When many people think of North American Christianity, one of the first words that come to mind would be family. Part of that is good, necessary, and unavoidable for a church on mission. If we are going to disciple people, we must teach them to keep themselves from idols (1 John 5:21), and many of the idols of our age come under the rubric of allegedly freeing people from the “constraints” of family responsibility and even family definition. When the outside culture valorizes sexual promiscuity, gender confusion, a divorce culture, and the upending of marriage, then the church must work hard to articulate a different vision. There is a danger, though, that comes with any mission, and this one is no exception.
The outside world is interested in order and stability. In that sense, the world can see the value, in most cases, of “The Family” in a way that it would not see the value of, say, the doctrine of justification by faith. Churches can talk about the family, then, in ways that seem immediately relevant even to their most metaphysically disinterested neighbors. With the secularizing of Western culture, many churches find that their neighbors simply aren’t asking questions like “What will I say when God asks me, ‘Why should I let you into heaven?’ ” They find people are asking, “How can I find sexual fulfillment if I’m not married?” or “How can I stop arguing so much with my husband?” or “How can I relate to my kids during the teenage years?” For many churches, the family then becomes the point of contact with the outside world and the incentive for some to investigate the church in the first place. A church might not be equipped to talk about the problem of evil or the Trinity, but it can offer therapeutic tips on discipline, potty-training, or couples’ date nights to keep the sizzle in the marriage. Some of this focus is due to genuine missionary commitment; some is due to the marketing and entrepreneurial focus of so much of the North American church.
The bottom line is that many think “family values” immediately when they think “church.” To some degree that is positive and unavoidable, but often this categorization wrongly makes the family the fundamental point of contradiction between the church and the world. The gospel, though, doesn’t distinguish between “pro-family” and “anti-family” people so much as crucified and uncrucified people. A church that focuses on the family is in line with the Bible, but a church that puts families first is not.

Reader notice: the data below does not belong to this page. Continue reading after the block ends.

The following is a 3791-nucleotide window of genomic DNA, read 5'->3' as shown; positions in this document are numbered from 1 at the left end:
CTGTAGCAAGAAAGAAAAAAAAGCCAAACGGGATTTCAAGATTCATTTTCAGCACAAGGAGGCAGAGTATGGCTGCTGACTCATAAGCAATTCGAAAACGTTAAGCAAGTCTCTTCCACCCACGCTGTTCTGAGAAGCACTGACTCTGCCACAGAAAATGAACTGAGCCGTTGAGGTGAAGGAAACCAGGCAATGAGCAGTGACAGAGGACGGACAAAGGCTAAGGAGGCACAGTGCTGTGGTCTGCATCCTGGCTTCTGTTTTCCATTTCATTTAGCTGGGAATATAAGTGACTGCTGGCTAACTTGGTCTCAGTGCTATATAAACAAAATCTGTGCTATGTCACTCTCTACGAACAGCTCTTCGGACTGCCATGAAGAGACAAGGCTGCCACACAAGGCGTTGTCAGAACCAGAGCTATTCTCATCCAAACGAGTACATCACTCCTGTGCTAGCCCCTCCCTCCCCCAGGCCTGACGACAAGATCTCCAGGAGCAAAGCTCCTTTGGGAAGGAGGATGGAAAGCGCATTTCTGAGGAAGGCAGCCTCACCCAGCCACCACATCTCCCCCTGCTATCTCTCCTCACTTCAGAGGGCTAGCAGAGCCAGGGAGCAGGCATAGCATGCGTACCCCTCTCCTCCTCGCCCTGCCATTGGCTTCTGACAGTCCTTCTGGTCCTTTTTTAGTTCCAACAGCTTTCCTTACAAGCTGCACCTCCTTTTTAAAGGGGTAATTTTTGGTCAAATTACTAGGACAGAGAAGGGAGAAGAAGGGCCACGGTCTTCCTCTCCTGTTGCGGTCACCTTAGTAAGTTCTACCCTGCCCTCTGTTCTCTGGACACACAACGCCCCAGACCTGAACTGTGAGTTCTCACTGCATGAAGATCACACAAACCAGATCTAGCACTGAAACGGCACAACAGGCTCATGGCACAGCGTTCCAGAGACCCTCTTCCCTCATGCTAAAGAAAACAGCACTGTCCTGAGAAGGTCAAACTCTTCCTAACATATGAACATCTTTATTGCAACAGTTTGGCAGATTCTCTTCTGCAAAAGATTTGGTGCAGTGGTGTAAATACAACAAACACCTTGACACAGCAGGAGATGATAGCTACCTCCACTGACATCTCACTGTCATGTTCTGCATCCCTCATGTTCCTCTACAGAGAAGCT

Reading Jesus with Horror
As a matter of fact, a Christianity that puts family first will soon find itself uncomfortable with Jesus. If we were to hear the words Jesus spoke on the family coming from anyone else, we might quickly conclude that person is not one of us. Jesus taught, “Whoever does not carry their cross and follow me cannot be my disciple” (Luke 14:27). That part is uncontroversial among today’s Christians, largely because we don’t understand what Jesus is saying. First of all, we don’t, like Jesus’ contemporaries, walk down roads with the sight of people writhing in torture on actual crosses along the way. We see cross as a safe metaphor for spiritual devotion. Sometimes we see it as a metaphor for the stresses of life, the way an office-supply store manager once told me of yearly inventory as “my cross to bear.”
Jesus, though, was teaching specifically about the context of the family. “If anyone comes to me and does not hate father and mother, wife and children, brothers and sisters—yes, even their own life—such a person cannot be my disciple,” he said (Luke 14:26). Most people would not want that as the theme verse of their church’s summer children’s camp, much less written in frosting on a wedding or anniversary cake. When we hear this verse referenced at all, the emphasis usually falls on what the verse does not say; we reassure people that “hate” does not mean hostility or disrespect but priority of affection.
That’s true enough and needs to be said. But regarding this verse, C. S. Lewis was, no doubt, correct in saying it is “profitable only to those who read it with horror.” As he put it, “The man who finds it easy enough to hate his father, the woman whose life is a long struggle not to hate her mother, had probably best keep clear of it.” Still, we rarely spend much time exploring what Jesus does mean, especially in light of the fact that this is hardly an isolated text. Why does Jesus make these shocking statements that seem to marginalize the family?
Jesus is the Prince of Peace, who told us that the peacemakers are blessed as the sons of God. He came to bring “on earth peace, good will toward men,” as the angels sang at his birth (Luke 2:14, KJV). And yet, Jesus said, “Do not suppose that I have come to bring peace to the earth. . . . I have come to turn a man against his father, a daughter against her mother, and a daughter-in-law against her mother-in-law—a man’s enemies will be the members of his own household” (Matt. 10:34–36). This is not some obscure diversion from his main teaching, but the introduction to one of the most important sayings of Jesus on the cross-shaped life in a storm-tossed world: “Whoever does not take up their cross and follow me is not worthy of me. Whoever finds their life will lose it, and whoever loses their life for my sake will find it” (Matt. 10:38–39).
Click here to read more.
Source: Christianity Today